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Safety Of Tough Mudder Race In Question Following Md. Man’s Death

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Jessica Kartalija 3 Jessica Kartalija
Jessica Kartalija joined the Eyewitness News team during the summer of...
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BALTIMORE  (WJZ) — The safety of an increasingly popular race is in question after a Maryland man is killed during the “Tough Mudder” race.

Jessica Kartalija explains how some say it’s growing too fast.

Tough Mudder started three years ago, and there were three events. This year, they are having 53 in five countries.

In West Virginia, thousands come out for what is not your traditional 10-mile race. They crawl over hills of mud, plunging into a tank of water filled with ice and they’ll even run through wires giving an electric shock.

To some it sounds like torture, to others — fun.

“You come out that other end and you get exhilaration”, said Tough Mudder participant Ben Powell.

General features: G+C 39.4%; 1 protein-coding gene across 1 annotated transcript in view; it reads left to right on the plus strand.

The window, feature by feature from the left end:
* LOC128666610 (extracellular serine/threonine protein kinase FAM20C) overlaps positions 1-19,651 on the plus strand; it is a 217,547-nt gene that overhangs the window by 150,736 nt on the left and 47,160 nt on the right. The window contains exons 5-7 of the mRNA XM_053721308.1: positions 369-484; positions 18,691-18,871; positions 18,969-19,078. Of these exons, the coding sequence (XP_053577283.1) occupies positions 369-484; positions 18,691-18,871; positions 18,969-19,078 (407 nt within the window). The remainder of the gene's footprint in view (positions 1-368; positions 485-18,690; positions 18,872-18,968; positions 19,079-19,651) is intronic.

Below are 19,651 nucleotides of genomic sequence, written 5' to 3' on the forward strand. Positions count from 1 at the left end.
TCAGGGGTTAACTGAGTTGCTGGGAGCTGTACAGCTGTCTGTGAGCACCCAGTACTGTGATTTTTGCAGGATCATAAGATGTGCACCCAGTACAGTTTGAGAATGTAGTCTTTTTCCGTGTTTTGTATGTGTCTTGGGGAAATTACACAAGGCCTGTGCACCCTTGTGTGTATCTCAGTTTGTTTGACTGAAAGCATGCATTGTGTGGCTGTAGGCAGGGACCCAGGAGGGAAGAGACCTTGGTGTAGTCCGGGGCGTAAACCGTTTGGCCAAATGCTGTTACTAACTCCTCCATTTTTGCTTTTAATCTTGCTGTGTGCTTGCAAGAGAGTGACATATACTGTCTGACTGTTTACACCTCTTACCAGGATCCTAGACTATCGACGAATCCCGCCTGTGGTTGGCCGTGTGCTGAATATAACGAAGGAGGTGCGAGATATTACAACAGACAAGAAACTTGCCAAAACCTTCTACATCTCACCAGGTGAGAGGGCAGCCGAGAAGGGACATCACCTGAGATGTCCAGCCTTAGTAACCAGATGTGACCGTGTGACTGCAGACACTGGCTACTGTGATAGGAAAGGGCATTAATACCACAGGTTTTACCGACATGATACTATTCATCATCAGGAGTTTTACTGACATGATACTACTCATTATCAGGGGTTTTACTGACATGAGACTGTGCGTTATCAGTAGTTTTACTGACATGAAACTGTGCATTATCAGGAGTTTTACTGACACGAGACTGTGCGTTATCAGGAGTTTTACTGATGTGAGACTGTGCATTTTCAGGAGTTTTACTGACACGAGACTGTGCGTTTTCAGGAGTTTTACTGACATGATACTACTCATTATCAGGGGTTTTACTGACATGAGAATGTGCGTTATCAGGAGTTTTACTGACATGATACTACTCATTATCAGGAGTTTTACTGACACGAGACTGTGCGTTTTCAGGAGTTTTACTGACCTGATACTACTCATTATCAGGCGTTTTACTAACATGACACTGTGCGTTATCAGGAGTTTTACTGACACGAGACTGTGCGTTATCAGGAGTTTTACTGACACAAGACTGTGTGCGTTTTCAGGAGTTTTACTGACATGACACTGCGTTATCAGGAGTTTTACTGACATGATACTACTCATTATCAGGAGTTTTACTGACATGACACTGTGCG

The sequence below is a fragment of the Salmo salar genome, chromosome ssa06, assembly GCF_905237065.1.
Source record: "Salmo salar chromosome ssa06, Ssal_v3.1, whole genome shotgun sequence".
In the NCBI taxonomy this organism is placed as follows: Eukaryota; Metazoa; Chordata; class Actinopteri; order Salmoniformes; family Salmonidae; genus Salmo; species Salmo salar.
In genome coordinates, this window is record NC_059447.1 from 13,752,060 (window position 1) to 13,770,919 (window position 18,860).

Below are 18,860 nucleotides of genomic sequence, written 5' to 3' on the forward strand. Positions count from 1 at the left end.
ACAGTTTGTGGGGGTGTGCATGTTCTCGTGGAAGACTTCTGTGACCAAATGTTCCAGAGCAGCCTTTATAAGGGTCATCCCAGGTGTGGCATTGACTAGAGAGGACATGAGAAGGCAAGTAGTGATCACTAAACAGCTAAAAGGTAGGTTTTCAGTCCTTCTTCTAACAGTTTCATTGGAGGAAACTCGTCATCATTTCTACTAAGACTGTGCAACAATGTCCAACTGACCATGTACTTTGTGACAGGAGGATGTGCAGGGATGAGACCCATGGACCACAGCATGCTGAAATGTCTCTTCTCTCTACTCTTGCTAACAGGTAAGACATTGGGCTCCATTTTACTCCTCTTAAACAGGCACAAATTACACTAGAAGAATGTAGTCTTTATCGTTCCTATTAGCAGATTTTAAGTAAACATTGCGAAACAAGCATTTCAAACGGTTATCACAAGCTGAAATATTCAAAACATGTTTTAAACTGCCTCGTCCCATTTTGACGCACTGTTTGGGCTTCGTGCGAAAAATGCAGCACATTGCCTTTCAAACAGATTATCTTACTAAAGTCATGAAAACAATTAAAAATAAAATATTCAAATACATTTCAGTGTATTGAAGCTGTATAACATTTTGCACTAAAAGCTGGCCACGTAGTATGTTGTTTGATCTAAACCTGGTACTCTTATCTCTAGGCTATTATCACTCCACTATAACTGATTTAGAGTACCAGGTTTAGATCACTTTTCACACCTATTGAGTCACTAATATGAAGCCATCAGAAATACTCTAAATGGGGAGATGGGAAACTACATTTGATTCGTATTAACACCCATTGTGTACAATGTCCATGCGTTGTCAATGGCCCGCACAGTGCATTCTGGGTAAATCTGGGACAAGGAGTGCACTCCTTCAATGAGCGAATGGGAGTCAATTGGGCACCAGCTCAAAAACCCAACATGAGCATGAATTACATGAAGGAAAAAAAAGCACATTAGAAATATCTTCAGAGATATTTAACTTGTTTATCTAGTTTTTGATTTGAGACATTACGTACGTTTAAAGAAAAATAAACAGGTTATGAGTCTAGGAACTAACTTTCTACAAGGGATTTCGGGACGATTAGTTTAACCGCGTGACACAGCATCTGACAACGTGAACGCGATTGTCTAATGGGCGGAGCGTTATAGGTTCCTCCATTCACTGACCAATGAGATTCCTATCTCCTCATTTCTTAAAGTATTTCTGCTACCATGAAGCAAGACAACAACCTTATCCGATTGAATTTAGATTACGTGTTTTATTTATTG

But some question whether safety has kept up with the growth, especially after what happened in April.

Video was turned into law enforcement of Avi Sengupta, 28, of Ellicott City moments before he came to an obstacle called “Walk the Plank.”

For reasons still unknown, Sengupta jumped into the mud but never came back up.

A diver took over two minutes to put on equipment and go under. By the time the 28-year old was found,  it was too late.

“It’s really tough to come to grips with the fact that nobody helped him when he needed it,” said Rosemary Gemp.

Dan Gemp and his mom knew Sengupta since the age of five and say he trained hard for the race.

“You know, you carry a guy’s casket out of a room with 700 people, just seeing sad looks all around, that is the saddest thing you imagine,” said Dan Gemp. “Seeing that video is the most infuriating thing you can imagine.”

“We worked through our safety protocols. We’re very confident with what we had in place,and we’re always improving,” said Mudder Chief Operating Officer Don Baxter.

Although injuries of varying degrees are not uncommon at events, a Tough Mudder official says the vast majority of the hundred of thousands who’ve participated have done so safely, and Sengupta has been the only death.

There’s no governing body that oversees these races.

Avi Sengupta’s friends say participants need to know exactly what they are getting into.

A lawyer representing Sengupta’s family says they are contemplating a lawsuit.

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